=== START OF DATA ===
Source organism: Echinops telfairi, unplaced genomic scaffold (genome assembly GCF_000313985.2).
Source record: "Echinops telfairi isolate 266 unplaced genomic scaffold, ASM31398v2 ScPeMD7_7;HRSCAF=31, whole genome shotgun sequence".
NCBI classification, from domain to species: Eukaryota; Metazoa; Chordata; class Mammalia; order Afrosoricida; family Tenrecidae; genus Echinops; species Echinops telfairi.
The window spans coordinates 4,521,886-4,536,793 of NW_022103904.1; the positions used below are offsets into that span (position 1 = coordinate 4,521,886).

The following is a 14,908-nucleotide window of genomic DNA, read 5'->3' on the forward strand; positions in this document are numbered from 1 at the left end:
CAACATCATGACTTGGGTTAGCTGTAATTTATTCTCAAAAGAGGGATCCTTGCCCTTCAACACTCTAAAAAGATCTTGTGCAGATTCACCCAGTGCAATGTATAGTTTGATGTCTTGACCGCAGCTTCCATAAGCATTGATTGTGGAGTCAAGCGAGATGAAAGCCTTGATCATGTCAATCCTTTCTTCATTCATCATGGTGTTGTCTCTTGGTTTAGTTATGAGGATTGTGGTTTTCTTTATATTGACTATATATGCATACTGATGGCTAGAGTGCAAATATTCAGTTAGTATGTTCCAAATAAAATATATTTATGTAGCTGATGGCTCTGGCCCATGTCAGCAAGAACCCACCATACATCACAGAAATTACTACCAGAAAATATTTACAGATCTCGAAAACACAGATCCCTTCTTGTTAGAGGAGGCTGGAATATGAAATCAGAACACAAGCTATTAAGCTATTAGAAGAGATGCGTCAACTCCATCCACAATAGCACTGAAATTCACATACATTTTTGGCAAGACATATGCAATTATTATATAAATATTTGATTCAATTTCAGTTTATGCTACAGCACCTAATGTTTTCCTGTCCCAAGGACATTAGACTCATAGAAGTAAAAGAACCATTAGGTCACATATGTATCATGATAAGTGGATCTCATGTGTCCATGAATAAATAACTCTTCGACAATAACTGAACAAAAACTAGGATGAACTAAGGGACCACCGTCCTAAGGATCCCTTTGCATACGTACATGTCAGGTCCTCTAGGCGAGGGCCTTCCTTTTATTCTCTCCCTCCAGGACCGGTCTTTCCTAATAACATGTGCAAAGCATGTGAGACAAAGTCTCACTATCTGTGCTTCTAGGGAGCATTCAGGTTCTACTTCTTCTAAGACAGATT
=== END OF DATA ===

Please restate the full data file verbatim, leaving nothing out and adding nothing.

Source organism: Echinops telfairi, unplaced genomic scaffold (genome assembly GCF_000313985.2).
Source record: "Echinops telfairi isolate 266 unplaced genomic scaffold, ASM31398v2 ScPeMD7_7;HRSCAF=31, whole genome shotgun sequence".
NCBI classification, from domain to species: Eukaryota; Metazoa; Chordata; class Mammalia; order Afrosoricida; family Tenrecidae; genus Echinops; species Echinops telfairi.
The window spans coordinates 4,521,886-4,536,793 of NW_022103904.1; the positions used below are offsets into that span (position 1 = coordinate 4,521,886).

The following is a 14,908-nucleotide window of genomic DNA, read 5'->3' on the forward strand; positions in this document are numbered from 1 at the left end:
CAACATCATGACTTGGGTTAGCTGTAATTTATTCTCAAAAGAGGGATCCTTGCCCTTCAACACTCTAAAAAGATCTTGTGCAGATTCACCCAGTGCAATGTATAGTTTGATGTCTTGACCGCAGCTTCCATAAGCATTGATTGTGGAGTCAAGCGAGATGAAAGCCTTGATCATGTCAATCCTTTCTTCATTCATCATGGTGTTGTCTCTTGGTTTAGTTATGAGGATTGTGGTTTTCTTTATATTGACTATATATGCATACTGATGGCTAGAGTGCAAATATTCAGTTAGTATGTTCCAAATAAAATATATTTATGTAGCTGATGGCTCTGGCCCATGTCAGCAAGAACCCACCATACATCACAGAAATTACTACCAGAAAATATTTACAGATCTCGAAAACACAGATCCCTTCTTGTTAGAGGAGGCTGGAATATGAAATCAGAACACAAGCTATTAAGCTATTAGAAGAGATGCGTCAACTCCATCCACAATAGCACTGAAATTCACATACATTTTTGGCAAGACATATGCAATTATTATATAAATATTTGATTCAATTTCAGTTTATGCTACAGCACCTAATGTTTTCCTGTCCCAAGGACATTAGACTCATAGAAGTAAAAGAACCATTAGGTCACATATGTATCATGATAAGTGGATCTCATGTGTCCATGAATAAATAACTCTTCGACAATAACTGAACAAAAACTAGGATGAACTAAGGGACCACCGTCCTAAGGATCCCTTTGCATACGTACATGTCAGGTCCTCTAGGCGAGGGCCTTCCTTTTATTCTCTCCCTCCAGGACCGGTCTTTCCTAATAACATGTGCAAAGCATGTGAGACAAAGTCTCACTATCTGTGCTTCTAGGGAGCATTCAGGTTCTACTTCTTCTAAGACAGATT